While there’s a perennial debate on the West Coast about whether and when business cards might become irrelevant, they continue to be at the center of business customs in China and Japan.
It’s just basic etiquette when meeting a new contact to offer your card with two hands and a slight bow.
That’s why it’s natural that a Chinese company — not an American one — might be able to dominate this market and behavior globally. LinkedIn’s Cardmunch had scanned 2 million business cards a year after their 2011 acquisition, and hasn’t released stats since.
But Shanghai’s CamCard boasts 10 million monthly active users, with 50 million registered in total. About half of them are outside of China.
The company is part of a new wave of Chinese startups that are either run by very internationalized Chinese founders or foreigners that are able to build and design consumer products and apps with global appeal.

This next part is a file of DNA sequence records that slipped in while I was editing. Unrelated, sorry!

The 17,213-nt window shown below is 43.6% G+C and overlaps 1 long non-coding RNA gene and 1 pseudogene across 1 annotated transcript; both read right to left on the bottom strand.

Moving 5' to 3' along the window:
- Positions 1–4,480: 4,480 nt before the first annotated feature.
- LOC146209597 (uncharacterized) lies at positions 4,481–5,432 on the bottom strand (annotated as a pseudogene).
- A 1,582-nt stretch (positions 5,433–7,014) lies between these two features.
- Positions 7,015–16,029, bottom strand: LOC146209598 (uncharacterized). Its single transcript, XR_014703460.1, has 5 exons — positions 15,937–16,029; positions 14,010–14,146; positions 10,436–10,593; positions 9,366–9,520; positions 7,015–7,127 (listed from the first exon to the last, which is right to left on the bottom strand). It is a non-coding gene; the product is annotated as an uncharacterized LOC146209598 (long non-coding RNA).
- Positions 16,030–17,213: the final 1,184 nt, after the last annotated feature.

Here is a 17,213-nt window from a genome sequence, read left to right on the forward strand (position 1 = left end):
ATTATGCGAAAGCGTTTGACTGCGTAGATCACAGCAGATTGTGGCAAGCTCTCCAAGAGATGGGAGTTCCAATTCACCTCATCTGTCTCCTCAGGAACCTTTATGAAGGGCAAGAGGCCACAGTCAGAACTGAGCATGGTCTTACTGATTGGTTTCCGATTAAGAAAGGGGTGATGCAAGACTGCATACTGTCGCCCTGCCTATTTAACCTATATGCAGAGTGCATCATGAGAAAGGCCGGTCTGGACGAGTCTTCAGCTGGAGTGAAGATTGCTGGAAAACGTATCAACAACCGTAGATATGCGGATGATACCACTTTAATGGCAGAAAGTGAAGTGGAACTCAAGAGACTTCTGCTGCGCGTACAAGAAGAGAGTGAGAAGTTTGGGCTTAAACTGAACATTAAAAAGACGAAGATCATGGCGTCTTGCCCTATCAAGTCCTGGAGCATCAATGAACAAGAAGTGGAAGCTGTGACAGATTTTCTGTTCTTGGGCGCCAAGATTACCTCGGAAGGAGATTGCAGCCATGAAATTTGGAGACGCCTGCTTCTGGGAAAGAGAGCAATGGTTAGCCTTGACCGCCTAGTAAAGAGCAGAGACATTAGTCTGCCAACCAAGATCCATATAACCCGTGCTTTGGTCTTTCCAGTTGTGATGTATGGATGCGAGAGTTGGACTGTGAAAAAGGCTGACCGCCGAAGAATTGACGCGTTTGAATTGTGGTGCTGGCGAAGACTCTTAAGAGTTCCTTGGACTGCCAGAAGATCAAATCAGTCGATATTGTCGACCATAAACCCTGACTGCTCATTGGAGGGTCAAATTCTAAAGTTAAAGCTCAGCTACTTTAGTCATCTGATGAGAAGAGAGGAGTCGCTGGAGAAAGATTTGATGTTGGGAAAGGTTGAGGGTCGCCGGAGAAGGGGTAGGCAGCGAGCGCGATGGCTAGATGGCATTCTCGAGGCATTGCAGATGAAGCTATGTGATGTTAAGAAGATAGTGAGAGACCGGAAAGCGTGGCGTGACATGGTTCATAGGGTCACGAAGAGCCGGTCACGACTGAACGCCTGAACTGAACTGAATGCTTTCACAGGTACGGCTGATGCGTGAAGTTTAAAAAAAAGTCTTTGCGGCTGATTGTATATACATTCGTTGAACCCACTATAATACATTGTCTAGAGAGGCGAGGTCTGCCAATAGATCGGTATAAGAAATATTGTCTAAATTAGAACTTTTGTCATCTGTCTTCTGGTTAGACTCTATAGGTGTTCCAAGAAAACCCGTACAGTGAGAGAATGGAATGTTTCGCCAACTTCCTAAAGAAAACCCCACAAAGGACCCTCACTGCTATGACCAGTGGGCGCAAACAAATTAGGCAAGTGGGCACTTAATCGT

Intsig, the company behind CamCard, originally launched the app back in 2009 and has quietly grown it since.
They use a freemium model that caters to both consumers and enterprises. On the consumer side, there’s a free version of the app. And then there’s a paid version, which costs about $2.99 in the West or $11.99 in Asia. It feels like price discrimination but Intsig justifies it by saying it’s more technically different to do optical character recognition for Chinese and Japanese and because Asian consumers may be willing to pay more for a business card service.
The paid version has a cloud syncing service that lets people save cards across all of their different devices.
On the enterprise side, companies pay for extra security features to make sure their client and business partner lists stay safe. In China, the vast majority of smartphones are Android devices and Chinese consumers are much more concerned about getting viruses.
As for the parent company itself, Intsig has raised roughly $10 million from investors including Matrix Partners in China and other local investors. The company’s CEO Michael Zhen had a long career at Motorola, where he says he picked up the skills and ideas necessary to start his own company.
I’ve seen one other regional competitor, Japan’s Sansan. They’re an older rival that is transitioning to a smartphone-centric world through a card-scanning app called Eight. Before that, they were actually leasing scanners to local Japanese businesses.